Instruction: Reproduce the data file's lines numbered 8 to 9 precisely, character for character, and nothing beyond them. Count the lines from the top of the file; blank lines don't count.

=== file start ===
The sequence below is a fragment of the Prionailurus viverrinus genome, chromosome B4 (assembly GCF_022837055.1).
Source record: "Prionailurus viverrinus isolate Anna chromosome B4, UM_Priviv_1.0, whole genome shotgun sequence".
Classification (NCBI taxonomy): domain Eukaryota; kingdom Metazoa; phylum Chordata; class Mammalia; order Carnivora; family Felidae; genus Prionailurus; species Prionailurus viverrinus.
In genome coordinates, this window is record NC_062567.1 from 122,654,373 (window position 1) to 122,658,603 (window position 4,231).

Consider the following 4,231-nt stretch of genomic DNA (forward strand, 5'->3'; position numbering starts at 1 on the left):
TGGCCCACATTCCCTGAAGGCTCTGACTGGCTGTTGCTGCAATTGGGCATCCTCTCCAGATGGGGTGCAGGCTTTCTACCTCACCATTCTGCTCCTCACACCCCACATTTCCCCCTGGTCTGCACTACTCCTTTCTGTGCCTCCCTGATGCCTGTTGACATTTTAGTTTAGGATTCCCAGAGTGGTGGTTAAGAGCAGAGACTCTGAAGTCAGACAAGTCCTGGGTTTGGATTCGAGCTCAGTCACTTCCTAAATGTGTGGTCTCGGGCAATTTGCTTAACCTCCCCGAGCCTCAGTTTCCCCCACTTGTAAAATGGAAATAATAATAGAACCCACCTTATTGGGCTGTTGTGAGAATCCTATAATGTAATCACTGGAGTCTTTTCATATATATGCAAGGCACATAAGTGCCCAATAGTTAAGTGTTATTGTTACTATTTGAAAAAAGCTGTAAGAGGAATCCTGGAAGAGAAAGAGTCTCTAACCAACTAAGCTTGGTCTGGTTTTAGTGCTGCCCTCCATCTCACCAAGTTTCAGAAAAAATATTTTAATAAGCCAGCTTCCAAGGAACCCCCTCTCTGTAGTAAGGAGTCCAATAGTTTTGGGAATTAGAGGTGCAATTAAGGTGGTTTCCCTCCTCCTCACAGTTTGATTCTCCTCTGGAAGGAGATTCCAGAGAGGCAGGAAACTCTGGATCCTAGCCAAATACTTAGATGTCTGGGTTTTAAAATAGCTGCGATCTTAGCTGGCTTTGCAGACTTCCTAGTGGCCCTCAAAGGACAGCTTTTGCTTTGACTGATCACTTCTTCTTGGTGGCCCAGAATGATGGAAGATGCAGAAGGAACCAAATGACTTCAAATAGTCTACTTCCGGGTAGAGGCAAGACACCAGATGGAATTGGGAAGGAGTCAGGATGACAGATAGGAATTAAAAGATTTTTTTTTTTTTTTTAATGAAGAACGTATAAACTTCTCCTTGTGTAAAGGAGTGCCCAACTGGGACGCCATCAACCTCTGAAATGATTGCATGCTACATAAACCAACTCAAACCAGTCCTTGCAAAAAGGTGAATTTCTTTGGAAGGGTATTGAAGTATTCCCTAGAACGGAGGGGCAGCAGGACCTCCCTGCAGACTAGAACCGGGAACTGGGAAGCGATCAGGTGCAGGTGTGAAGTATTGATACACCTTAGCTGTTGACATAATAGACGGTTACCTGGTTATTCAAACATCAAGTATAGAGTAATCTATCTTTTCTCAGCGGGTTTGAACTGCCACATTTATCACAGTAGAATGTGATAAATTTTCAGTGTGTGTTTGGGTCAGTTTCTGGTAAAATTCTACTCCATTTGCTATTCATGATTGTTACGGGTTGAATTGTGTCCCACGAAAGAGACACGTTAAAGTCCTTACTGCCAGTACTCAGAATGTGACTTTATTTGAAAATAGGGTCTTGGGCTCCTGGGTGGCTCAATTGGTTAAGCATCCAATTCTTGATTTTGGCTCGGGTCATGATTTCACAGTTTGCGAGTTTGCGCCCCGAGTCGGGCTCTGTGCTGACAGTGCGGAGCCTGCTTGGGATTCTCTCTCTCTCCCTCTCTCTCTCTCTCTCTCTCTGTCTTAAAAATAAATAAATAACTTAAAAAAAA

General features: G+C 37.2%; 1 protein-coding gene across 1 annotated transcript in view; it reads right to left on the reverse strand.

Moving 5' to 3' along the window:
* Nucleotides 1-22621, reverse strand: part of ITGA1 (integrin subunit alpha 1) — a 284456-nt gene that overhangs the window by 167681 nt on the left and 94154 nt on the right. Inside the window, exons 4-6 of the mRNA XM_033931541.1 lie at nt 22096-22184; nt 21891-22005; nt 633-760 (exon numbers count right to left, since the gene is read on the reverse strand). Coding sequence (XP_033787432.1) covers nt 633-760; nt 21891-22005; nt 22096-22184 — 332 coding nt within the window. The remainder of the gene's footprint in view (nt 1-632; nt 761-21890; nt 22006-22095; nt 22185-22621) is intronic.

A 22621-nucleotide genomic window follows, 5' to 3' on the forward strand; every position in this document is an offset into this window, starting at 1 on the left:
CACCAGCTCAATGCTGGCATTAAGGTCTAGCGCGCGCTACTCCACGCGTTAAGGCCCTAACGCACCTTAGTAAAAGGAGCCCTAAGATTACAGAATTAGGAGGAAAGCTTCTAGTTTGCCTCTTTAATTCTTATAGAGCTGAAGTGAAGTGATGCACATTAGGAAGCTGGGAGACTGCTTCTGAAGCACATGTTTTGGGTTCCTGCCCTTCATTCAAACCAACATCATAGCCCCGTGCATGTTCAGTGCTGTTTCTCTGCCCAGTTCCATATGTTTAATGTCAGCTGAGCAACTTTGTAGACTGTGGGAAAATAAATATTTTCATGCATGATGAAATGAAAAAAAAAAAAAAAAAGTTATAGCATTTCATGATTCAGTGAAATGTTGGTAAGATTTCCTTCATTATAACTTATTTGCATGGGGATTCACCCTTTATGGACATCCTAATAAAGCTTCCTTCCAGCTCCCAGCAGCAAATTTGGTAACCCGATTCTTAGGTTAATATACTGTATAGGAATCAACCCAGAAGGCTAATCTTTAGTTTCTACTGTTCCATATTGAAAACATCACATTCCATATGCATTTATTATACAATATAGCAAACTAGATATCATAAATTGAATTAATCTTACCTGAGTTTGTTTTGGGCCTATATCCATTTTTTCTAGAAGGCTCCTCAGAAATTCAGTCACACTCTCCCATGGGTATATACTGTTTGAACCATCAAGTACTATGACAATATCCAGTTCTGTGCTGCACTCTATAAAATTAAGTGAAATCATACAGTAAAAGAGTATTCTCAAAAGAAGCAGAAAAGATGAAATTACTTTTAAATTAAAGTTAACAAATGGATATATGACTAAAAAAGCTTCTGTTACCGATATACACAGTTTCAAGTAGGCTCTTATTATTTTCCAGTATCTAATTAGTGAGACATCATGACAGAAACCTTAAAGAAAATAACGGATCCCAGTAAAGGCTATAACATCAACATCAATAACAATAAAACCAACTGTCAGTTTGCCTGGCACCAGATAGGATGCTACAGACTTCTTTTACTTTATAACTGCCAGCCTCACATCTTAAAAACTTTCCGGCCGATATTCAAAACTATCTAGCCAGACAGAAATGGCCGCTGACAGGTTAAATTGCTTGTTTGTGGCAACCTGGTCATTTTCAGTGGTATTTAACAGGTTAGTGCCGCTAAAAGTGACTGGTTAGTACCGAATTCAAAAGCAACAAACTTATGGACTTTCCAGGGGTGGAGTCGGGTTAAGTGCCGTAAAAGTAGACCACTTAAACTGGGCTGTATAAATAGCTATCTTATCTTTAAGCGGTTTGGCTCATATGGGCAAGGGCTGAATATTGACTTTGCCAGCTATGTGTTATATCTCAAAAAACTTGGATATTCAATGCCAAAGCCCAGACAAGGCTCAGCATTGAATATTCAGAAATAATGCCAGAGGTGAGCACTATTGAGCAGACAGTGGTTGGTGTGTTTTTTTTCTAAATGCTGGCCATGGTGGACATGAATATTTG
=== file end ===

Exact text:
Moving 5' to 3' along the window:
* Nucleotides 1-22621, reverse strand: part of ITGA1 (integrin subunit alpha 1) — a 284456-nt gene that overhangs the window by 167681 nt on the left and 94154 nt on the right. Inside the window, exons 4-6 of the mRNA XM_033931541.1 lie at nt 22096-22184; nt 21891-22005; nt 633-760 (exon numbers count right to left, since the gene is read on the reverse strand). Coding sequence (XP_033787432.1) covers nt 633-760; nt 21891-22005; nt 22096-22184 — 332 coding nt within the window. The remainder of the gene's footprint in view (nt 1-632; nt 761-21890; nt 22006-22095; nt 22185-22621) is intronic.